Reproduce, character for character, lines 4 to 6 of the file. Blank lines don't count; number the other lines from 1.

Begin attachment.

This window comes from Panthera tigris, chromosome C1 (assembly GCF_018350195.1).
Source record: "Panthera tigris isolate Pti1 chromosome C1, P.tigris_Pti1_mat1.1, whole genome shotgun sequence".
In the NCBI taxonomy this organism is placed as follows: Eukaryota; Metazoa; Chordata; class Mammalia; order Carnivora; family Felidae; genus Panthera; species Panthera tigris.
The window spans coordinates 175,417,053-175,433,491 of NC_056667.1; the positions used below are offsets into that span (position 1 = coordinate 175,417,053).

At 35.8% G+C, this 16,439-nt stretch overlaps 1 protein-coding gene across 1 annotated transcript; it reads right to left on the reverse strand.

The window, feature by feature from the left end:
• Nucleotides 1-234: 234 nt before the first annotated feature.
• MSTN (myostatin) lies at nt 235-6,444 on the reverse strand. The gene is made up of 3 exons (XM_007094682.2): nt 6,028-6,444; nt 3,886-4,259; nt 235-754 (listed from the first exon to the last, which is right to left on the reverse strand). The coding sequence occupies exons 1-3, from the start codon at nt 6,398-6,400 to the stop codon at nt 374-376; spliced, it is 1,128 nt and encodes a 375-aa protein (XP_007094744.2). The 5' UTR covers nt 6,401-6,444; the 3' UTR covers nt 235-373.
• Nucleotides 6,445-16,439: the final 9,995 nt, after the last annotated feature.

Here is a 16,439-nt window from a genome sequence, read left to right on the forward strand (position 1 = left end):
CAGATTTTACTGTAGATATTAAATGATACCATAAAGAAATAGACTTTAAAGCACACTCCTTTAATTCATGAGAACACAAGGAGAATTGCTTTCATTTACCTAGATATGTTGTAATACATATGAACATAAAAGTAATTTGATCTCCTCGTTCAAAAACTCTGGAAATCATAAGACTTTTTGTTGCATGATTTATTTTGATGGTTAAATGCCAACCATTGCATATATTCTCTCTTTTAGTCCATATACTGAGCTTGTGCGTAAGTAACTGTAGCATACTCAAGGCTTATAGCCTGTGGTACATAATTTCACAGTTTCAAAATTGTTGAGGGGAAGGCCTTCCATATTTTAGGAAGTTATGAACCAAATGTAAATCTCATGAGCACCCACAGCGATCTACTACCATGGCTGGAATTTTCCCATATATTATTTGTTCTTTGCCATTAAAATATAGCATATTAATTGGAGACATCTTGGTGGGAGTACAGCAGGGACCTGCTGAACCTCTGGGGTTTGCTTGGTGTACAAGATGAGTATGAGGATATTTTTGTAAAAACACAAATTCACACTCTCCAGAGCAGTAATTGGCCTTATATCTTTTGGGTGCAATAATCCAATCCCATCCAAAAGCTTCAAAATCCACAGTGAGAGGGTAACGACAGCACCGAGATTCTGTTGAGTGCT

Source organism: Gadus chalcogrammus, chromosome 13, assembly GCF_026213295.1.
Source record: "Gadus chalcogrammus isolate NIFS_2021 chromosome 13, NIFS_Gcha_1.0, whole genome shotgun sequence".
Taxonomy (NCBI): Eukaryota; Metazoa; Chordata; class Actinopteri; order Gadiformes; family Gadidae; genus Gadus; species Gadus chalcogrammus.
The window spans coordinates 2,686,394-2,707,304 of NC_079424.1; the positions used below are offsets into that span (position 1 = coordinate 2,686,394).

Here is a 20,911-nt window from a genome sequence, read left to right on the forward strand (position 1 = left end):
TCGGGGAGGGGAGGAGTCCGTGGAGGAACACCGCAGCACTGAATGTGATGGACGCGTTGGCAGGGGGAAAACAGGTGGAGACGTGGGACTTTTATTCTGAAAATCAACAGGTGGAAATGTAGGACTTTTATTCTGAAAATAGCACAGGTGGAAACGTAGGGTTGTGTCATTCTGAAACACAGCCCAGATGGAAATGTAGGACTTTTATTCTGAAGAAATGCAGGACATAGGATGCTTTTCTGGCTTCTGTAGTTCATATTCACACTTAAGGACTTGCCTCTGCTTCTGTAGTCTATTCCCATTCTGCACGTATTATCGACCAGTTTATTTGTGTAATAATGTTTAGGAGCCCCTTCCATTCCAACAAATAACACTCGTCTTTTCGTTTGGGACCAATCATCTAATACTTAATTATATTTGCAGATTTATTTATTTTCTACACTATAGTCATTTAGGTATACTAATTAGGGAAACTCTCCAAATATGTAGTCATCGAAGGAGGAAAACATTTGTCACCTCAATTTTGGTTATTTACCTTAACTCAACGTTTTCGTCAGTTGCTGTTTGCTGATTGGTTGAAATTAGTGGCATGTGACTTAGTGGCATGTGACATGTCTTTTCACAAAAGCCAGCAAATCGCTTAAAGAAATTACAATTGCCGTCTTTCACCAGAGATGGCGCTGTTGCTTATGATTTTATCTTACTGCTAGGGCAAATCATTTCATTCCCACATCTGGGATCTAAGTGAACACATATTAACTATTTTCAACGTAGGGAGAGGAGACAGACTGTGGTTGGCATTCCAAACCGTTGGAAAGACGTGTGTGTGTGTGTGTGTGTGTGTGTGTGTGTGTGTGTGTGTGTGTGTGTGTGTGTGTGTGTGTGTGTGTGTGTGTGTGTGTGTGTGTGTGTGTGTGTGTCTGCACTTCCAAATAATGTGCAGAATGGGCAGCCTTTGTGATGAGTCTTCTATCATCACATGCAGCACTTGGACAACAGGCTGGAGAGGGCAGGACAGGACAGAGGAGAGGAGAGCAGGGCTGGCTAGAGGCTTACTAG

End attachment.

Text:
The window spans coordinates 175,417,053-175,433,491 of NC_056667.1; the positions used below are offsets into that span (position 1 = coordinate 175,417,053).

At 35.8% G+C, this 16,439-nt stretch overlaps 1 protein-coding gene across 1 annotated transcript; it reads right to left on the reverse strand.

The window, feature by feature from the left end: